Landscape Architecture Student Earns Top Marks For Treasure Valley Project
Tuesday, September 21 2010
Written by Amanda Cairo
MOSCOW, Idaho – Married and with a young family, Johnny Sweet envisioned his life beyond building “McMansions” in Idaho's Treasure Valley. After 10 years in the building industry, that vision is paying off for the student at the University of Idaho.
Sweet, a senior landscape architecture student in the university's College of Art and Architecture, recently earned second place in the Wayne Grace Memorial Student Design Competition, a national competition.
“I was doing construction and all of the old guys told me I needed to go to school. I guess I finally listened,” said Sweet.
The Nampa native and father of three was recognized for his student work by the Council of Landscape Architectural Registration Boards for his final junior studio class project last spring. His assignment was to create an ecologically rejuvenating and educationally functional landscape design at the University of Idaho Caldwell Research and Extension Center.
“I really wanted to pull in the region and bring nature to the people,” said Sweet. “There was so much there that wasn’t being used in the right way; really, it was an ecological mess.”
At first the project didn’t excite him; he was done with the Treasure Valley after working in the conventional construction industry there. But, as he began working on designs for the Caldwell site, he found natural features to utilize and began to enjoy the challenge, and the possibility of bringing new life to a site lost from nature.
“It is so easy to see the worst of a site, and to be critical of those who had manipulated it before you. So, I tried to find the positives in the region; the natural area is so beautiful,” said Sweet. “I tried to envision what it could be and looked for a balance of what it was and what it could be.”
In his design, he highlighted the canyons of the Snake River and manipulated Indian Creek, which runs directly through the south end of the site and was the site’s strongest natural feature. He also provided a comprehensive native plants palette and used recycled and reusable materials to make the site sustainable for future generations to enjoy.
Sweet was using nature as a form of art for the site, so he also wanted to incorporate the artistic nature of the Boise area by placing sculptures on the grounds. The design has been given to the university's Extension staff, who will review the project for elements to possibly implement.
When Sweet finished the design – about a 200-hour project – his professor, Toru Otawa, encouraged him to submit the project to the competition. Sweet wasn’t sure he was going to enter, but a last minute decision has its rewards.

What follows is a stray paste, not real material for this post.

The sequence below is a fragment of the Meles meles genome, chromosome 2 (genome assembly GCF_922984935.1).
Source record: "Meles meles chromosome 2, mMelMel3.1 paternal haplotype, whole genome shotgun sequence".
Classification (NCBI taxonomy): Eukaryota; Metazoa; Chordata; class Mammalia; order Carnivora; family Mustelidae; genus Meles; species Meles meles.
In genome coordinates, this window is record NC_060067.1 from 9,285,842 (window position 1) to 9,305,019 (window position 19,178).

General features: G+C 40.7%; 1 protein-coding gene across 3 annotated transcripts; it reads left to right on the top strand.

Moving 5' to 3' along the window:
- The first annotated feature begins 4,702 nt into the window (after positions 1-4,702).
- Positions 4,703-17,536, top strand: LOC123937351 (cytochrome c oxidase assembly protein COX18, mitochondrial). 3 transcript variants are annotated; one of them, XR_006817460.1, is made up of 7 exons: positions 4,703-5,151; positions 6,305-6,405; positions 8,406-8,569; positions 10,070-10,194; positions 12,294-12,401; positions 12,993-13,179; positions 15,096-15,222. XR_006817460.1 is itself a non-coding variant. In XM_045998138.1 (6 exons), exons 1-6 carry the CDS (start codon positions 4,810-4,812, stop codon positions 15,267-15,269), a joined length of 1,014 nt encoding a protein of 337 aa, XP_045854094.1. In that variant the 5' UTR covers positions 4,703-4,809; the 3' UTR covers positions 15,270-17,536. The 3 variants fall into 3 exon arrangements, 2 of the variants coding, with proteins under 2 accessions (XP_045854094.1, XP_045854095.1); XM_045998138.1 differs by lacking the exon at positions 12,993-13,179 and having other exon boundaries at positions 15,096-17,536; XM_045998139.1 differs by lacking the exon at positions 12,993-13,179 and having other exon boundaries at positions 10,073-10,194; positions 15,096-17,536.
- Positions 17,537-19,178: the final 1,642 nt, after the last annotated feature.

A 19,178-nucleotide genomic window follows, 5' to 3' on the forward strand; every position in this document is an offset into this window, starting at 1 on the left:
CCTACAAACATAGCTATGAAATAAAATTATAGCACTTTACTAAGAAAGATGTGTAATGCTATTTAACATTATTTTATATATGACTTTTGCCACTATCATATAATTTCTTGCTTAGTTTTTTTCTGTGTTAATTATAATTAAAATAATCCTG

Sweet was thrilled to earn second prize nationally, which includes a $2,000 cash prize, but he is the first to say everyone in the College of Art and Architecture works hard and deserves recognition for their work. His advice: they just have to put it out there. Nonetheless, being singled out with this award hasn’t changed Sweet’s sense of himself; he’s just glad to have something to help build his resume, and when the time comes, to help find him a job.
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About the University of Idaho
Founded in 1889, the University of Idaho is the state’s land-grant institution and its principal graduate education and research university, bringing insight and innovation to the state, the nation and the world. University researchers attract nearly $100 million in research grants and contracts each year. The University of Idaho is the only institution in the state to earn the prestigious Carnegie Foundation classification for high research activity. The student population of 12,302 includes first-generation college students and ethnically diverse scholars, who select from more than 130 degree options in the colleges of Agricultural and Life Sciences; Art and Architecture; Business and Economics; Education; Engineering; Law; Letters, Arts and Social Sciences; Natural Resources; and Science. The university also is charged with the statewide mission for medical education through the WWAMI program. The university combines the strength of a large university with the intimacy of small learning communities and focuses on helping students to succeed and become leaders. It is home to the Vandals, the 2009 Roady’s Humanitarian Bowl champions. For more information, visit www.uidaho.edu
About the University of Idaho
The University of Idaho helps students to succeed and become leaders. Its land-grant mission furthers innovative scholarly and creative research to grow Idaho's economy and serve a statewide community. From its main campus in Moscow, Idaho, to 70 research and academic locations statewide, U-Idaho emphasizes real-world application as part of its student experience. U-Idaho combines the strength of a large university with the intimacy of small learning communities. It is home to the Vandals. For information, visit www.uidaho.edu